Passionate About Des Moines
and the Moms Who Live Here

My Double Mastectomy: BRCA Awareness

double mastectomy BRACA awarenessMy mother was diagnosed with breast cancer in April 2015. Her mother, my grandmother, who I never was fortunate to meet, passed away when she was 42 from breast cancer.

My mother’s surgeon encouraged my mom to do genetic testing to see if she was a positive carrier of the BRCA1 or BRCA2 (BReast Cancer) gene.

My mom decided it was important to do the genetic testing. Her surgeon talked to my two sisters and me about what the genetic testing meant to us and the tough decisions we may be faced with if the results came back positive.

We waited for what seemed to be an eternity for our mom’s results to come back as she went through the process of multiple lumpectomies and radiation treatments. The test revealed she was positive for the BRCA 1 gene. I was scared, frightened, selfish, and upset…now I had to make the decision if I wanted to know if I had the gene or not.

What would you do if you knew you were going to get cancer?

Would you wait for it to happen or would you do something about it?

I have two children at home. At the time, they were 5 and 2.

What was I going to do if this test was positive?

Did I really want to take it and face reality?

I was only 27 years old.

I prayed about it and knew in my heart, I had to be proactive to live my life for my boys, Colton and Carter.

Jenn Callahan family BRAC previvorI went to my OBGYN in June 2015. I was the first of my sisters to take the test. The doctor prepared me for the best and the worst that could come from this genetic test. Shortly after I did my test, both my older sister and my younger sister took the test.

We talked together about what we would do if one of us was positive and the others were negative and how we could support each other. We waited and waited for phone calls. I finally got a phone call at the beginning of July. My doctor asked me to go into the office to talk about the results. She didn’t want to give me information over the phone.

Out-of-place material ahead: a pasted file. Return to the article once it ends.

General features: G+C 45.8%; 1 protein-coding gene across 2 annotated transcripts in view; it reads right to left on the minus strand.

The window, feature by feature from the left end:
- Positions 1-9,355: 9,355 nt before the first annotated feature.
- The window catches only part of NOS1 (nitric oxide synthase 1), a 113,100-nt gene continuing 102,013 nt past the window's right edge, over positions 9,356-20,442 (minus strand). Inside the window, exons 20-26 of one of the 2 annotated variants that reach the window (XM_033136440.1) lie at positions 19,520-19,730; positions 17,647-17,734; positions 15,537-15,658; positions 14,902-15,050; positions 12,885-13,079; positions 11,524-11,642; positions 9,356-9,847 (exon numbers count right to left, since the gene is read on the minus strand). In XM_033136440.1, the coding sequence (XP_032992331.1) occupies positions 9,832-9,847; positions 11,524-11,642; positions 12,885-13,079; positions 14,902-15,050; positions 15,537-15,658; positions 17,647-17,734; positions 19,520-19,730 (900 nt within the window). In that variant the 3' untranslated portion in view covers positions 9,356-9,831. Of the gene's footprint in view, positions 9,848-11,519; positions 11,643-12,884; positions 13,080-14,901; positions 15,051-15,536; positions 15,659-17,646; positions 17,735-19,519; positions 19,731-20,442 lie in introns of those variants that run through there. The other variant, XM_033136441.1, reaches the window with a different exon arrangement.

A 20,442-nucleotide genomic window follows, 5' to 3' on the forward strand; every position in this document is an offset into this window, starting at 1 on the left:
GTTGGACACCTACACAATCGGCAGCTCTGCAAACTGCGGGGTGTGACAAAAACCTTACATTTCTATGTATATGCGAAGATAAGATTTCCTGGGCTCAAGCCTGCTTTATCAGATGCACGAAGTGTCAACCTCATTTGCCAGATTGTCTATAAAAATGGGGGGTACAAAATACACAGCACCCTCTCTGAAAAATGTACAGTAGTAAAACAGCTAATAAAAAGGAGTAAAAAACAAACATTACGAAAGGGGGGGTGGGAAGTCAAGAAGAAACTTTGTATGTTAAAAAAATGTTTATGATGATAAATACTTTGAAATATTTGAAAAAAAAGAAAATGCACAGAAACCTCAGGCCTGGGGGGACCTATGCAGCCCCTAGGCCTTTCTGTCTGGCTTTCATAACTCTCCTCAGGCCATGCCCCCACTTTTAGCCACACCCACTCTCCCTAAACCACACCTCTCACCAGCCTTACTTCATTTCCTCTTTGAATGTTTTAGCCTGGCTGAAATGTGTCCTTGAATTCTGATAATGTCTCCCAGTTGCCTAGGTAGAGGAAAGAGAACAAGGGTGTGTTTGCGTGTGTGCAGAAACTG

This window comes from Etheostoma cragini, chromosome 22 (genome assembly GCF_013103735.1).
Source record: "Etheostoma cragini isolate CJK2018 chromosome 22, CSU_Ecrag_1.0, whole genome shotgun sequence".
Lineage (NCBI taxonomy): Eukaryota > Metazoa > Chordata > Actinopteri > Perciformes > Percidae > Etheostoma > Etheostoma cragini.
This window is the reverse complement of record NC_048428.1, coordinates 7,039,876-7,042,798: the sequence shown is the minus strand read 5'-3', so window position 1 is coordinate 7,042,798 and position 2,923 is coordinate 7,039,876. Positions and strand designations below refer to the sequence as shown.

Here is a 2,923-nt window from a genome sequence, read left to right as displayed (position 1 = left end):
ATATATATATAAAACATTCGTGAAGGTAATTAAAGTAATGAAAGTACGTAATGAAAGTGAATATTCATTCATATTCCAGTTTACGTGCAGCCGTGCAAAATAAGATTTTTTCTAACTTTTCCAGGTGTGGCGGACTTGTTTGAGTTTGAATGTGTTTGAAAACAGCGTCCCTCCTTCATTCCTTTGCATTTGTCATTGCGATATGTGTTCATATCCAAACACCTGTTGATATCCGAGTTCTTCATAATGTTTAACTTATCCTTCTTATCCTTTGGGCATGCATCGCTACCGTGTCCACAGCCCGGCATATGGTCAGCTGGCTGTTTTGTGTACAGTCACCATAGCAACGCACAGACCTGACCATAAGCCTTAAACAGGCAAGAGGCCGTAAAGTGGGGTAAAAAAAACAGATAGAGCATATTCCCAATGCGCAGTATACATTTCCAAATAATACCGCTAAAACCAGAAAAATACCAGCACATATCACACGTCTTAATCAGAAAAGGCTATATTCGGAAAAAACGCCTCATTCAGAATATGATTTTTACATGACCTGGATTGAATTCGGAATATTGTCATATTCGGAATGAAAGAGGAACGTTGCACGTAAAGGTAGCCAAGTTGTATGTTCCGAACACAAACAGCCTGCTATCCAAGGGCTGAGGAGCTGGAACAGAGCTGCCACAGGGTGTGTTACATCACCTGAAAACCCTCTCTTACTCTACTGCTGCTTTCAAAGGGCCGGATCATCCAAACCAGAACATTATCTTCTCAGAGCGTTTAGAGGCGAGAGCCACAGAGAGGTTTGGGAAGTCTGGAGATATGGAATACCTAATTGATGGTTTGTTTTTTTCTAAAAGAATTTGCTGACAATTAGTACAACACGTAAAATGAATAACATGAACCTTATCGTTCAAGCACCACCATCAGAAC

My heart sank. I instantly knew something was wrong, otherwise she would have told me my results were normal, right?

I made an appointment and my doctor told me that I tested positive for the BRCA 1 gene, just like my mom. She referred me to a breast surgeon at Mercy Katzmann Breast Center and a plastic surgeon at Mercy Plastic Surgery to hear my options.

I could sit back and wait for cancer to show up and be monitored every year with mammograms and pelvic ultrasounds, or I could be proactive and do something about it.

I waited to hear from my sisters about their results.

I first heard that my older sister was negative. To be honest, I was upset and jealous. Why was she the lucky one who didn’t have to make these decisions like I had to?

Then my younger sister got her result. She was positive. Feeling selfish again, I was relieved I didn’t have to go through this alone.

My sister and I decided to have the same surgeons so we would travel down the elongated path together and always be by each other’s side.

Before meeting with my surgeons, I got my first mammogram. I was the only young woman in the waiting room before and after the procedure.

The blood test showed I was positive for the gene, but did I have cancer currently? That would make a complete difference in the urgency of the action of treatment.

Next, I had to do a breast MRI. I had such anxiety from the positioning of the machine that I couldn’t finish the process and said I would just take the results from my mammogram and trust one exam over the other.

Finally, I had a pelvic ultrasound to check my ovaries, since the gene has a high risk of ovarian cancer as well. After meeting with my plastic surgeons, finding out my mammogram and ultrasound results were negative, and hearing it was going to take a full year and four surgeries, I agreed I was ready to be proactive and get through this part in my life with the love and strength of my mom, my little sister, and of course my family and friends.